Cory tells this to Martin as they’re sitting outside of Martin’s house. Martin had just let the tears flow and was wondering how he was ever going to get through the pain he was feeling.

Cory shared his pain with Martin. He told Martin that you can’t steer yourself from the pain. You have to face the pain of the situation before you can move on.

Can I be honest with you, I’ve tried to steer myself from the pain I’ve felt before. I did this when I lost Zane and Leviticus. The pain I felt was almost unbearable. Losing your best friends is hard.

I didn’t want to feel the pain. I wanted to push the pain away and not have to deal with it.

You have tried to steer yourself away from the pain of a difficult situation as well. It’s time to stop steering from the pain and face it head-on. Deal with it. Then move on.

10. Cory Lambert:

I know you’re looking for clues but you’re missing all the signs.

The investigation led Cory and Jane to the house of Natalie’s brother, Chip (Martin Sensmeier). There, Cory notices snowmobile tracks going uphill but no tracks going downhill.

Jane missed the sign of the tracks and failed to investigate. She was too focused on the clues.

Leaders will get sidetracked much like Jane. They’ll see something obscure and begin following the clues. While following the clues, they’ll miss the signs that are right in front of them.

Be willing to become focused on the signs that matter and not the shiny objects. The shiny objects will lead you away from what you need to be doing.

11. You’ve got to fight your feelings:

Cory approached Chip while he was seated in a police car. He began to talk to Chip and Chip began to open up to Cory.

Chip said he felt like fighting the world. He then makes a mistake and mentions the death of Cory’s daughter and how Cory doesn’t know how it feels.

Cory let Chip know he knows exactly how Chip feels. But he chose a different path. Rather than fighting the world, Cory began fighting his feelings. Those were the things he could fight and win.

As a leader, you have to fight your feelings. Your feelings will lead you astray. They will tell you that you’re not good enough or that you’re going to screw up.

Take captive your feelings. Fight them. And then face reality.

12. Cory Lambert:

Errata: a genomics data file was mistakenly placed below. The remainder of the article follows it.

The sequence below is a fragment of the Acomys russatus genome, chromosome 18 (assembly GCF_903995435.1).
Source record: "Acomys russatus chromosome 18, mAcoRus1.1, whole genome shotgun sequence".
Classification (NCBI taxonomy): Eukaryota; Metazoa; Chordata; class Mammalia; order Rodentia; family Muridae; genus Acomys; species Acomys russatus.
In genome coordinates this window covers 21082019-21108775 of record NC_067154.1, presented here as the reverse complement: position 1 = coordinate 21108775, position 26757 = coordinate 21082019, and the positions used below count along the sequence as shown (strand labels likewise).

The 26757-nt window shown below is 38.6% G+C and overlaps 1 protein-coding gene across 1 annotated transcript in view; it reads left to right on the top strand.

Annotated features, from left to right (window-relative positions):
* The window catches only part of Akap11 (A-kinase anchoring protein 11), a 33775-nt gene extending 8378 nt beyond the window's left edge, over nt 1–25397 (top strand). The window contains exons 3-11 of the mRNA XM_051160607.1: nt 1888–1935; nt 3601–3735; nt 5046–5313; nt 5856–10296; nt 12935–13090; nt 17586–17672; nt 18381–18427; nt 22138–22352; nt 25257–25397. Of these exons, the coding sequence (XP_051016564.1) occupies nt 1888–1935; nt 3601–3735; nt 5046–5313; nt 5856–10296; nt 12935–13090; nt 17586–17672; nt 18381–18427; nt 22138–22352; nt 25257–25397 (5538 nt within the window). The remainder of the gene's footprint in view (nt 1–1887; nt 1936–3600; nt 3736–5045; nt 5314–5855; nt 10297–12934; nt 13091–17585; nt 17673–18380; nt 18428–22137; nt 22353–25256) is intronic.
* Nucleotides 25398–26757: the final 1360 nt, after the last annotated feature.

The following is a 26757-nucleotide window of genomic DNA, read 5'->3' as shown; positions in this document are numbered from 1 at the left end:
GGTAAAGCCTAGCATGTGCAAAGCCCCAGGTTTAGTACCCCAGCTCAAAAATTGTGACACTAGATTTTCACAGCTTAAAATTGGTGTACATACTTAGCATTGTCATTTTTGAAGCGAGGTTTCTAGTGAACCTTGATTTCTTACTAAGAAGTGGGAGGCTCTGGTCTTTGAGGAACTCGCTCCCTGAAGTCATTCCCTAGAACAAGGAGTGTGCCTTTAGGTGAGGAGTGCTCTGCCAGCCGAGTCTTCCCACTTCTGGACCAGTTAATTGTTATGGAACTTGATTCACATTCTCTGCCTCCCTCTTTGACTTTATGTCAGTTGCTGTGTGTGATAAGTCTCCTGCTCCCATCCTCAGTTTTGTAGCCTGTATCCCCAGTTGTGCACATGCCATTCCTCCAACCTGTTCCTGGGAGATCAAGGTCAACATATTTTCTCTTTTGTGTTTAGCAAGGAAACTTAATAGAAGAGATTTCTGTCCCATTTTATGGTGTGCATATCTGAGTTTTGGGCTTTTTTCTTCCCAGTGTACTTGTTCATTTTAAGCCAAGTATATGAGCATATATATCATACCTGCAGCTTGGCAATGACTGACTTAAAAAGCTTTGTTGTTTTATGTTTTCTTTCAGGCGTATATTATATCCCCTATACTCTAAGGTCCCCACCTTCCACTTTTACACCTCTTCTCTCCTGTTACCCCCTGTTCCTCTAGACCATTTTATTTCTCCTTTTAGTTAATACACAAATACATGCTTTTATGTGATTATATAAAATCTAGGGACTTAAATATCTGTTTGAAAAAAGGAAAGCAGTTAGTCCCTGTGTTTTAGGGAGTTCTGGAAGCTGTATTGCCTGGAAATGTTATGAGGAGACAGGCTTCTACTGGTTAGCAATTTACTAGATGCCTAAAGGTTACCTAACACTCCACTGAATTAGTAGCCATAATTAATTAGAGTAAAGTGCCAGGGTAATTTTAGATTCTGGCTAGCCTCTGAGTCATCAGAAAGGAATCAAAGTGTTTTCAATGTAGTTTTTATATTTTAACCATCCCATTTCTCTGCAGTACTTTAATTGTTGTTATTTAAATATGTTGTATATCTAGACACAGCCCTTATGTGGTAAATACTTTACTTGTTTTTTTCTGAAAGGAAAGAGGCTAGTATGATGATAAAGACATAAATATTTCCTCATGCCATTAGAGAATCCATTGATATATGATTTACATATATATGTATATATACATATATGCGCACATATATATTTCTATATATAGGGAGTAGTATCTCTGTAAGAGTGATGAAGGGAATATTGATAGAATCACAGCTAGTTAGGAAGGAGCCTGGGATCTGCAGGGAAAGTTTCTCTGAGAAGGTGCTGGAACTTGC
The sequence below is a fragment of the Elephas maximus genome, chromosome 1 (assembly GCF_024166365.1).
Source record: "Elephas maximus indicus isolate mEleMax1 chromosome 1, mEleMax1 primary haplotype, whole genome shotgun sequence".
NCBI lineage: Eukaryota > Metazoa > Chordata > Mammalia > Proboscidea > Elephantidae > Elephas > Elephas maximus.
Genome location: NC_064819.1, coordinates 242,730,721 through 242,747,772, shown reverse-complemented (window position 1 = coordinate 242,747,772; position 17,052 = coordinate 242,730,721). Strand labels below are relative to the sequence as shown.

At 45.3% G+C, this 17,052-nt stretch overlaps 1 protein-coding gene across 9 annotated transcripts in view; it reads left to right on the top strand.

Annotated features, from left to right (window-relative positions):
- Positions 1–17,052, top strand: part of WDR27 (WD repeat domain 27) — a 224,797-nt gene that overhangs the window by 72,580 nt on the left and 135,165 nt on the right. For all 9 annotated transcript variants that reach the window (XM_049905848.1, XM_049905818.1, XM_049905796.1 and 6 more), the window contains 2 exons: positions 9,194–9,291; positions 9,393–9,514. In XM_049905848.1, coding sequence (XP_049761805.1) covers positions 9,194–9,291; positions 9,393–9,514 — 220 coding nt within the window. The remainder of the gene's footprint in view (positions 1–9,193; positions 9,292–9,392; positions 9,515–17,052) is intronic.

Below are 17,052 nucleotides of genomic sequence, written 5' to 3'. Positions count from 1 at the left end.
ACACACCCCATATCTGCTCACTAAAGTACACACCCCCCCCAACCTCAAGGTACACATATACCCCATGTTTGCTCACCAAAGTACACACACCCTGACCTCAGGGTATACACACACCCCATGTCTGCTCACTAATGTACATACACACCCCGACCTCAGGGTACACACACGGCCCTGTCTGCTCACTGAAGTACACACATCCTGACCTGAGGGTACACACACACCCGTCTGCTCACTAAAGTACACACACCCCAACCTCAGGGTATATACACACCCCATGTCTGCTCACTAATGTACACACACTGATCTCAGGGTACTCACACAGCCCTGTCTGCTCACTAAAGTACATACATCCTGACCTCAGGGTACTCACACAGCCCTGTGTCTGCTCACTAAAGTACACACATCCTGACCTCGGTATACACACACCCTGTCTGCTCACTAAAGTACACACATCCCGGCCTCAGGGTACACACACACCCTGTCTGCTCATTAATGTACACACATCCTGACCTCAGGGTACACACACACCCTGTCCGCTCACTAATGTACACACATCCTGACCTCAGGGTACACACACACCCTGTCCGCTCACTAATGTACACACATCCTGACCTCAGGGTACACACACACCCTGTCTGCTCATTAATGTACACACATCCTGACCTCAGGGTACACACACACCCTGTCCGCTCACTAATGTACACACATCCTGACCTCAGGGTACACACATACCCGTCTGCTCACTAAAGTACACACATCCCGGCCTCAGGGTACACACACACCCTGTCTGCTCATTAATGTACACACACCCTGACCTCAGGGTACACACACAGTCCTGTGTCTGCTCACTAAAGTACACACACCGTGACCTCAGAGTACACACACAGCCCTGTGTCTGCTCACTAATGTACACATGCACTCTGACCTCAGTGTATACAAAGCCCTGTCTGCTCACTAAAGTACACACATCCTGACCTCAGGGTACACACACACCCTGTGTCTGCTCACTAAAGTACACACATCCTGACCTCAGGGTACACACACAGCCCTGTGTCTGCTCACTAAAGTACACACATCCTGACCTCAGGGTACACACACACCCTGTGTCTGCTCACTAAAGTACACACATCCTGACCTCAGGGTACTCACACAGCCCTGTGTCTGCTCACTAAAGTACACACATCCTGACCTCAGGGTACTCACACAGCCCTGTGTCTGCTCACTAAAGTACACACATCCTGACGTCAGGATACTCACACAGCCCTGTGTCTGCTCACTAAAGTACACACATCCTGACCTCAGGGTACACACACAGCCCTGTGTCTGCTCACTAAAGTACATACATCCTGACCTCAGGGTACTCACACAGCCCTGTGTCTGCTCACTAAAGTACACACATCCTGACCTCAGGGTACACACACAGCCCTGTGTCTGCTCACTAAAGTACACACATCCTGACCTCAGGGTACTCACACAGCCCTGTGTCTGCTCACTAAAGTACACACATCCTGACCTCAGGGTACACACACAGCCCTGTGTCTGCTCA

There’s a lot I don’t know.

This is a line every leader needs to memorize or remember. Regardless of how much you know, there’s plenty you don’t know.

This is a fact of life and something you have to find ways to work around. The best way to work around not knowing everything is to surround yourself with wise counsel.

These men and women will help you make wise choices when you don’t know what to do.

13. Great leaders diffuse tense situations:

Jane, Ben, and other law enforcement officers went to an oil dig site where they believe there may be clues to Natalie’s death. There, they meet many of the oil workers who seem a bit shady.

One of the law enforcement officers pulled his gun as he felt something was going down. The other men drew their guns. They were now caught in a stand-off.

Jane spoke up. She chose to help diffuse the tense situation. She asked for calmness and rational thought. And she began to diffuse the situation by putting away her gun.

Eventually, everyone put their weapons away. At least for the moment.

Great leaders know tense situations lead to bad outcomes. They work towards diffusing the tense situations before they get out of hand.

When you see a tense situation, help diffuse it.

14. There are times to break the rules:

After Jane diffused the situation, things took a crazy turn. You discover the oil dig workers were the ones who raped Natalie and killed her boyfriend Matt (Jon Bernthal of The Walking Dead fame).

The law enforcement officers and Ben are gunned down by the crew. Jane is shot but protected by her bullet-proof vest. Cory begins to take action and shoot the bad guys.

But Cory misses one. And so does Jane.

Yet Jane knows the man who got away can’t live. She tells Cory to go after him. Even though this breaks many laws.

The rules had to be broken.

Are there rules your organization has that need to be broken? Be willing to break the rules.

15. Jane Banner:

I got lucky.

Jane realized luck played a part in her survival. Sure, she had a bullet-proof vest on but she could have just as easily wound up dead.

She was lucky.

Many leaders don’t want to admit to the role luck plays in leading successfully. Yet luck is a part of leadership. You have to make the best choices you can but then you have to let life play out. That’s where luck comes in, in my opinion.

16. Sit with those who are hurting:

As Wind River winds down, Cory goes and visits Martin. He sees Martin sitting outside of his house with his death face paint.

Cory knows Martin is grieving. He’s hurting. So Cory sits next to Martin and begins to sit silently with Martin.

Sometimes you will have team members who are hurting. Words may be ineffective. But you have something valuable.

You have your presence. Just sitting next to someone who is hurting can help.

Be willing to sit with those who are hurting and grieving.

Closing Thoughts On Wind River

Wind River is a winding story that brings you to an unexpected conclusion. The justice meted out in the end is brutal but poetic.

If you haven’t seen Wind River yet, you need to. It will be one of your favorite movies of 2017.

Question: Have you seen Wind River? If you have, share your favorite leadership lesson from Wind River. If you haven’t seen Wind River, share your favorite leadership lesson from Wind River that I shared in the comment section below.